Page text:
City Transit May Need More Than “Technical Corrections”

Rail transit systems across America increase urban livability and contribute to the development and growth of cities. With this in mind, will members of congress fight for this much sought after form of city transit, or will they be blinded by partisanship and legislative technicalities? Evan Miller of The New Argument reports.

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From cities like Seattle, which already have regional rail systems in place, to Las Vegas, the city of sin, where light rail systems have been proposed and are undergoing construction, it is undisputed that trains are the future of transportation in urban neighborhoods. With this in mind, will members of congress fight for this much sought after form of city transit, or will they be blinded by partisanship and legislative technicalities?

Early on, HR1195 was deemed a bill of “technical corrections” which is a classification reserved for legislation that aspires to fix errors and faulty language in previously enacted laws. This proposed altering of the 2005 highway law would, among other things, apportion $45 million to a rail project in Las Vegas, an initiative drawing considerable controversy from GOP lawmakers.

Sen. Jim DeMint (R-SC) stands in firm opposition of this proposition claiming it is a new earmark and abuses the classification of a “technical correction” bill. The allocated funds would be used to expand the rail project in Nevada, originally planned to span between Las Vegas and the city of Prim, to Anaheim, California. DeMint is expected to submit an amendment scrapping this portion of the bill.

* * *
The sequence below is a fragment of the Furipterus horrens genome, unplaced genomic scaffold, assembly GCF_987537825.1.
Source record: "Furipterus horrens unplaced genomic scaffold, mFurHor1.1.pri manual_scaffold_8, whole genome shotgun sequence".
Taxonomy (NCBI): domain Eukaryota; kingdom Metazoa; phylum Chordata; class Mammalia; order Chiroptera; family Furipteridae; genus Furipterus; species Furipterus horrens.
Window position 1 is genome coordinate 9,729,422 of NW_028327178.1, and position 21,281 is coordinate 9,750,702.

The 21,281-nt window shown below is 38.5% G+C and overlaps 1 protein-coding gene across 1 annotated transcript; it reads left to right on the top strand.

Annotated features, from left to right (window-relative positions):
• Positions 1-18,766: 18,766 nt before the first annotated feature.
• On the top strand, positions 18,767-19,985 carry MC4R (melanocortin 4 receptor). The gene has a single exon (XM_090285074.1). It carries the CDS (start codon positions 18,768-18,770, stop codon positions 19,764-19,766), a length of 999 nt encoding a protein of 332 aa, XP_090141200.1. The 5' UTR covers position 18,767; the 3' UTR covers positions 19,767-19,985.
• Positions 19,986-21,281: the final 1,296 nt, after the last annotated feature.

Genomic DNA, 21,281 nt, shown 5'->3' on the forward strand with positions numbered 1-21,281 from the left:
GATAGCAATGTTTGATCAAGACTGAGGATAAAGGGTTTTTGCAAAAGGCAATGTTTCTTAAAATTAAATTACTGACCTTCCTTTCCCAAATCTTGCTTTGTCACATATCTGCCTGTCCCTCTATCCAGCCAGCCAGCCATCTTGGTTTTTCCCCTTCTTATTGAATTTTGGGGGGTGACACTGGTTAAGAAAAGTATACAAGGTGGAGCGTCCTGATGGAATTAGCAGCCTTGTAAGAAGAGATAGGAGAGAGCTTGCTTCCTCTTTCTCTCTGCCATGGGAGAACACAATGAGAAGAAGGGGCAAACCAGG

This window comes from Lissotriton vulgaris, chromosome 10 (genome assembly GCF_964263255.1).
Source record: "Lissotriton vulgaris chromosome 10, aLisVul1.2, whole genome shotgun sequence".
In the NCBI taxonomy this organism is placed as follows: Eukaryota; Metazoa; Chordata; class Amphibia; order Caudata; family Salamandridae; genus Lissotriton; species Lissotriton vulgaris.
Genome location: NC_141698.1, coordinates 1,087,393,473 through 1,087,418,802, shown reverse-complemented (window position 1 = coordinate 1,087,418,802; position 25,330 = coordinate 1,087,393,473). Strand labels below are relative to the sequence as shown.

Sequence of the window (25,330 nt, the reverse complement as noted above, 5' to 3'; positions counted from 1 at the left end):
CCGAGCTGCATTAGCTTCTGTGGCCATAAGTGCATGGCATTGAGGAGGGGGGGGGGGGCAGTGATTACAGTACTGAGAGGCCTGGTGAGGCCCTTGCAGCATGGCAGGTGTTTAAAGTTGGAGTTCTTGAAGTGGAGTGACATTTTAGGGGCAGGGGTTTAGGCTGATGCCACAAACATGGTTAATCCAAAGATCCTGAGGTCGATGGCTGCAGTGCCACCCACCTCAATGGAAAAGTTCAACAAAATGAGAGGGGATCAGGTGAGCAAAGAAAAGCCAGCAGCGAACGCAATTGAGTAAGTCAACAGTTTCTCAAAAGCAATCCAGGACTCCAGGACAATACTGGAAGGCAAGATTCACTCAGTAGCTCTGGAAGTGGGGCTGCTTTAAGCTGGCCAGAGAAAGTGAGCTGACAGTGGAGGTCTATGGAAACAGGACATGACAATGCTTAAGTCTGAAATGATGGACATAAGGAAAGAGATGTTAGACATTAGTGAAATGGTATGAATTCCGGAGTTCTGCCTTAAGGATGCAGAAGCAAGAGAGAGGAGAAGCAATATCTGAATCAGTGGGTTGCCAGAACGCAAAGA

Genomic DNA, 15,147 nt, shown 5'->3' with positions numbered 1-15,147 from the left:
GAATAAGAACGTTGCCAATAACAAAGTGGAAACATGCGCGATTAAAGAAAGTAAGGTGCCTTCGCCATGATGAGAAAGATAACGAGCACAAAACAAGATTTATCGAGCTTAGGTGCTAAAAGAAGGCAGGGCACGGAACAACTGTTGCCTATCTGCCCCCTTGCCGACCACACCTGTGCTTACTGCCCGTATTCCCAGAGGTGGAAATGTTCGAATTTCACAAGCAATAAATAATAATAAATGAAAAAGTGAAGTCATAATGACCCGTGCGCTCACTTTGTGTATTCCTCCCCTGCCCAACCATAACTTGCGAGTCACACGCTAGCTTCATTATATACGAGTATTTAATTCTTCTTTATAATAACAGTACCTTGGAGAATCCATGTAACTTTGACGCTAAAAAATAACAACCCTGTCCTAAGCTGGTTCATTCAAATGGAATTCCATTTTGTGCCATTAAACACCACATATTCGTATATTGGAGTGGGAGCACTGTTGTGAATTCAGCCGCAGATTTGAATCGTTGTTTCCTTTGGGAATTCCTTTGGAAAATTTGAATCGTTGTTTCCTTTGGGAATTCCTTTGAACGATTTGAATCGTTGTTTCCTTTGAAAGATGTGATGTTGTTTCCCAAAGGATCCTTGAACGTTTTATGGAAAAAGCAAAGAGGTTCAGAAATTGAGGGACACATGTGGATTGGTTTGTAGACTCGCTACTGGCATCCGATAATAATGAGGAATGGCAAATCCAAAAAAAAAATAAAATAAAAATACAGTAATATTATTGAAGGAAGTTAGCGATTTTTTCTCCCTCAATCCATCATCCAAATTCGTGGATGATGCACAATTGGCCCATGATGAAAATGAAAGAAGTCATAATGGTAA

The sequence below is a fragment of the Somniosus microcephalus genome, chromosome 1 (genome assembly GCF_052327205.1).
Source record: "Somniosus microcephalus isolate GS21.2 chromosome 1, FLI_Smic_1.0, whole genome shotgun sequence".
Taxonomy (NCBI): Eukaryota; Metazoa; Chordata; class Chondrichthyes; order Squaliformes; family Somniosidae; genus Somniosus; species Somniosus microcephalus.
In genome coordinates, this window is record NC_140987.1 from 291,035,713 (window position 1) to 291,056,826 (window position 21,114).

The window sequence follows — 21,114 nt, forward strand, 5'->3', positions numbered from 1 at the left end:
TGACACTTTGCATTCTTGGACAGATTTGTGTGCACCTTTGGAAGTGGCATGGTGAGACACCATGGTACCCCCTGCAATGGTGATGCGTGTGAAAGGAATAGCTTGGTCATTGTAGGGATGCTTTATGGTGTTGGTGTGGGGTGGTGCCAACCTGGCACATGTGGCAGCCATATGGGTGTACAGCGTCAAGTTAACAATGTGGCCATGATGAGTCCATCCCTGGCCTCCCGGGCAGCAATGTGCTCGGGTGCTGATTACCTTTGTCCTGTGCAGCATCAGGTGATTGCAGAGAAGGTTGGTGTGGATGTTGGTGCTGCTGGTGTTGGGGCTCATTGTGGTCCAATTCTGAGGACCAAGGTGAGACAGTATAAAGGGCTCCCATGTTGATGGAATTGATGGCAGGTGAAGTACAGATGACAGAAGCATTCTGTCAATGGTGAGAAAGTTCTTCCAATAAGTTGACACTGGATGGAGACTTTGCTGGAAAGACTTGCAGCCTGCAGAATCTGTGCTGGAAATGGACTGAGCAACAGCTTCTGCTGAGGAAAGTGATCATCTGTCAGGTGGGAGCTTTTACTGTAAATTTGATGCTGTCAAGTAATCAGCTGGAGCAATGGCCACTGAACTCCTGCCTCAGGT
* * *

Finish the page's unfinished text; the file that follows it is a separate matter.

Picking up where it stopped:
According to an April 15 Congressional Quarterly report, Sen. Barbara Boxer (D-CA) rebuked DeMint skepticism by arguing that the rail project had always planned to extend to California, her home state, and that the proposed $45 million is only for the shorter segment between Las Vegas and Prim. “We have the facts cold,” she said. “It’s not a new project whatsoever.”

Beyond the aforementioned rail construction, 400 other projects will be funded by this bill, which Majority Whip Richard Durbin (D-IL) characterizes as a mini-stimulus package. In the same CQ report mentioned above, Durbin spoke to the potential economic boon this bill may bring. “A billion dollars can be spent on good paying jobs right here in America,” Durbin said. “We want to make certain these paychecks start rolling and turn around this threat of a recession.”

Durbin, representing Illinois in the Senate has long been an advocate for improved urban transit, and most notably, made a floor statement in favor of “rail expansion and service improvements” in 2007.

Originally a bipartisan measure, further criticism from the White House has caused this bill to quickly deteriorate to a party feud. The Office of Management and Budget remarked that if passed this measure “would not be a technical corrections bill, but would instead make substantial and harmful changes to current law.”

With plans from Republican lawmakers to filibuster the allotted 30 hours of debate on this measure, a quick and smooth approval process for Democrats seems out of the question.

This politically motivated bickering could seriously hamper the progress of transit projects around the country, leaving many to ask if our cities transit programs indeed need more than just “technical corrections.”

-Evan Miller
The New Argument

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